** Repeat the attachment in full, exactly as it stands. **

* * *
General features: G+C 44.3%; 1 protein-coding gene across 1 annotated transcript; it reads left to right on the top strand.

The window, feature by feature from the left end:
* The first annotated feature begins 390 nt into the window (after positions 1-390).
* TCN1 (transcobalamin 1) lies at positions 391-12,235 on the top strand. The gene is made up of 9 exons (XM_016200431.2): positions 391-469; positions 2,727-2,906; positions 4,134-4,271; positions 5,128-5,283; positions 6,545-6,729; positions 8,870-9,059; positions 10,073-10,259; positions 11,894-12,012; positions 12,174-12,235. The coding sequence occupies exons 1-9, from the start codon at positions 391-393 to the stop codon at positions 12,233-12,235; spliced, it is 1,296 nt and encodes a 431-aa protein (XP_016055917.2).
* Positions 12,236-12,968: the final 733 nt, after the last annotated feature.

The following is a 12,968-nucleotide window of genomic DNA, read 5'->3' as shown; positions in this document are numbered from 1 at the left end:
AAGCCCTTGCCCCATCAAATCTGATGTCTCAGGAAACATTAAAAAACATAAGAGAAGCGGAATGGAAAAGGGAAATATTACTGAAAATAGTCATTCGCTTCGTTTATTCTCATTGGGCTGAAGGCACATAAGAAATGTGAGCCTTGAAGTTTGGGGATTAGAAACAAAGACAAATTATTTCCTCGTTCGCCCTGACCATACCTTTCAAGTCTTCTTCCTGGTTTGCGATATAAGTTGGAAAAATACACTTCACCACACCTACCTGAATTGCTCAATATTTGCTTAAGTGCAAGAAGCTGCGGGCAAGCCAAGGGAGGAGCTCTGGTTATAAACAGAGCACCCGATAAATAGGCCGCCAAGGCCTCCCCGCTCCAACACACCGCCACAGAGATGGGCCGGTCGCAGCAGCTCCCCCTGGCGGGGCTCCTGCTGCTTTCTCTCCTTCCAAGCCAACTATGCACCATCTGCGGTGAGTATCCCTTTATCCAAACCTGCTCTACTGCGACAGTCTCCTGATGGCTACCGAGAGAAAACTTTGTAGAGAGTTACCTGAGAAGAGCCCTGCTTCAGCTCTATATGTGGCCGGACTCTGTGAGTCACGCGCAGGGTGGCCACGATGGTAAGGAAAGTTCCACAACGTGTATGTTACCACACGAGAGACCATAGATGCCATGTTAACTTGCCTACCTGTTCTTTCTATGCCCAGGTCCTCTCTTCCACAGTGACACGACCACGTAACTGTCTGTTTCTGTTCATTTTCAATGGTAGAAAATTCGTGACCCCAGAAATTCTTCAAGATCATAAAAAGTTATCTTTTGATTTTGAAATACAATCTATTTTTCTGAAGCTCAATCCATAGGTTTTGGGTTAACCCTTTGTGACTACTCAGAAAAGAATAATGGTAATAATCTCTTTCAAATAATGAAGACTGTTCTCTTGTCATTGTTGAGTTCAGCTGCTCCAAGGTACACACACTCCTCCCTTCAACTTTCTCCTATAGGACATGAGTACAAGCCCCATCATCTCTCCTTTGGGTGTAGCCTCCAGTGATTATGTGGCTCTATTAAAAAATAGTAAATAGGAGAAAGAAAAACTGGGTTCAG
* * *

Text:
General features: G+C 44.3%; 1 protein-coding gene across 1 annotated transcript; it reads left to right on the top strand.

The window, feature by feature from the left end:
* The first annotated feature begins 390 nt into the window (after positions 1-390).
* TCN1 (transcobalamin 1) lies at positions 391-12,235 on the top strand. The gene is made up of 9 exons (XM_016200431.2): positions 391-469; positions 2,727-2,906; positions 4,134-4,271; positions 5,128-5,283; positions 6,545-6,729; positions 8,870-9,059; positions 10,073-10,259; positions 11,894-12,012; positions 12,174-12,235. The coding sequence occupies exons 1-9, from the start codon at positions 391-393 to the stop codon at positions 12,233-12,235; spliced, it is 1,296 nt and encodes a 431-aa protein (XP_016055917.2).
* Positions 12,236-12,968: the final 733 nt, after the last annotated feature.

The following is a 12,968-nucleotide window of genomic DNA, read 5'->3' as shown; positions in this document are numbered from 1 at the left end:
AAGCCCTTGCCCCATCAAATCTGATGTCTCAGGAAACATTAAAAAACATAAGAGAAGCGGAATGGAAAAGGGAAATATTACTGAAAATAGTCATTCGCTTCGTTTATTCTCATTGGGCTGAAGGCACATAAGAAATGTGAGCCTTGAAGTTTGGGGATTAGAAACAAAGACAAATTATTTCCTCGTTCGCCCTGACCATACCTTTCAAGTCTTCTTCCTGGTTTGCGATATAAGTTGGAAAAATACACTTCACCACACCTACCTGAATTGCTCAATATTTGCTTAAGTGCAAGAAGCTGCGGGCAAGCCAAGGGAGGAGCTCTGGTTATAAACAGAGCACCCGATAAATAGGCCGCCAAGGCCTCCCCGCTCCAACACACCGCCACAGAGATGGGCCGGTCGCAGCAGCTCCCCCTGGCGGGGCTCCTGCTGCTTTCTCTCCTTCCAAGCCAACTATGCACCATCTGCGGTGAGTATCCCTTTATCCAAACCTGCTCTACTGCGACAGTCTCCTGATGGCTACCGAGAGAAAACTTTGTAGAGAGTTACCTGAGAAGAGCCCTGCTTCAGCTCTATATGTGGCCGGACTCTGTGAGTCACGCGCAGGGTGGCCACGATGGTAAGGAAAGTTCCACAACGTGTATGTTACCACACGAGAGACCATAGATGCCATGTTAACTTGCCTACCTGTTCTTTCTATGCCCAGGTCCTCTCTTCCACAGTGACACGACCACGTAACTGTCTGTTTCTGTTCATTTTCAATGGTAGAAAATTCGTGACCCCAGAAATTCTTCAAGATCATAAAAAGTTATCTTTTGATTTTGAAATACAATCTATTTTTCTGAAGCTCAATCCATAGGTTTTGGGTTAACCCTTTGTGACTACTCAGAAAAGAATAATGGTAATAATCTCTTTCAAATAATGAAGACTGTTCTCTTGTCATTGTTGAGTTCAGCTGCTCCAAGGTACACACACTCCTCCCTTCAACTTTCTCCTATAGGACATGAGTACAAGCCCCATCATCTCTCCTTTGGGTGTAGCCTCCAGTGATTATGTGGCTCTATTAAAAAATAGTAAATAGGAGAAAGAAAAACTGGGTTCAG